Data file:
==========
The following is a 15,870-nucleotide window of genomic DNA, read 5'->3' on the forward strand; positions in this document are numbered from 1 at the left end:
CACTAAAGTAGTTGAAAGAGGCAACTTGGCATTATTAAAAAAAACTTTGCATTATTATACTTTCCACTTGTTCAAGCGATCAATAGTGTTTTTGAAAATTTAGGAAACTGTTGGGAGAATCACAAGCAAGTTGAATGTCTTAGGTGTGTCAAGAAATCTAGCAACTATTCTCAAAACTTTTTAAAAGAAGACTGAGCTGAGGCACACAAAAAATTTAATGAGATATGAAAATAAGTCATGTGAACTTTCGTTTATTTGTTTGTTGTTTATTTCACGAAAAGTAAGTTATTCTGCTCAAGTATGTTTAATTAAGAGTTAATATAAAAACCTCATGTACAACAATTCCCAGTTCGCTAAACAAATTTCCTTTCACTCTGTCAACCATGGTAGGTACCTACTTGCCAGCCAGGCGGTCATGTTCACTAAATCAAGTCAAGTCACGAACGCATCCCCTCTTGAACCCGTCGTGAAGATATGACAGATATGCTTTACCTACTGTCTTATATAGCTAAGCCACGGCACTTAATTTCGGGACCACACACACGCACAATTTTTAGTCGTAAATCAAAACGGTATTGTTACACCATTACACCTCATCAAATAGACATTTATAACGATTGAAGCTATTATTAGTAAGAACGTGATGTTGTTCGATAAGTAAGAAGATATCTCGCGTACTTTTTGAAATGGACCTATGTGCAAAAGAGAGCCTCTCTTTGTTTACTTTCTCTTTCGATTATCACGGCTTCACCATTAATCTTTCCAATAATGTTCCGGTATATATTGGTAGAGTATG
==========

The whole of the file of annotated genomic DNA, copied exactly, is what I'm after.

The following is a 15,870-nucleotide window of genomic DNA, read 5'->3' on the forward strand; positions in this document are numbered from 1 at the left end:
CACTAAAGTAGTTGAAAGAGGCAACTTGGCATTATTAAAAAAAACTTTGCATTATTATACTTTCCACTTGTTCAAGCGATCAATAGTGTTTTTGAAAATTTAGGAAACTGTTGGGAGAATCACAAGCAAGTTGAATGTCTTAGGTGTGTCAAGAAATCTAGCAACTATTCTCAAAACTTTTTAAAAGAAGACTGAGCTGAGGCACACAAAAAATTTAATGAGATATGAAAATAAGTCATGTGAACTTTCGTTTATTTGTTTGTTGTTTATTTCACGAAAAGTAAGTTATTCTGCTCAAGTATGTTTAATTAAGAGTTAATATAAAAACCTCATGTACAACAATTCCCAGTTCGCTAAACAAATTTCCTTTCACTCTGTCAACCATGGTAGGTACCTACTTGCCAGCCAGGCGGTCATGTTCACTAAATCAAGTCAAGTCACGAACGCATCCCCTCTTGAACCCGTCGTGAAGATATGACAGATATGCTTTACCTACTGTCTTATATAGCTAAGCCACGGCACTTAATTTCGGGACCACACACACGCACAATTTTTAGTCGTAAATCAAAACGGTATTGTTACACCATTACACCTCATCAAATAGACATTTATAACGATTGAAGCTATTATTAGTAAGAACGTGATGTTGTTCGATAAGTAAGAAGATATCTCGCGTACTTTTTGAAATGGACCTATGTGCAAAAGAGAGCCTCTCTTTGTTTACTTTCTCTTTCGATTATCACGGCTTCACCATTAATCTTTCCAATAATGTTCCGGTATATATTGGTAGAGTATG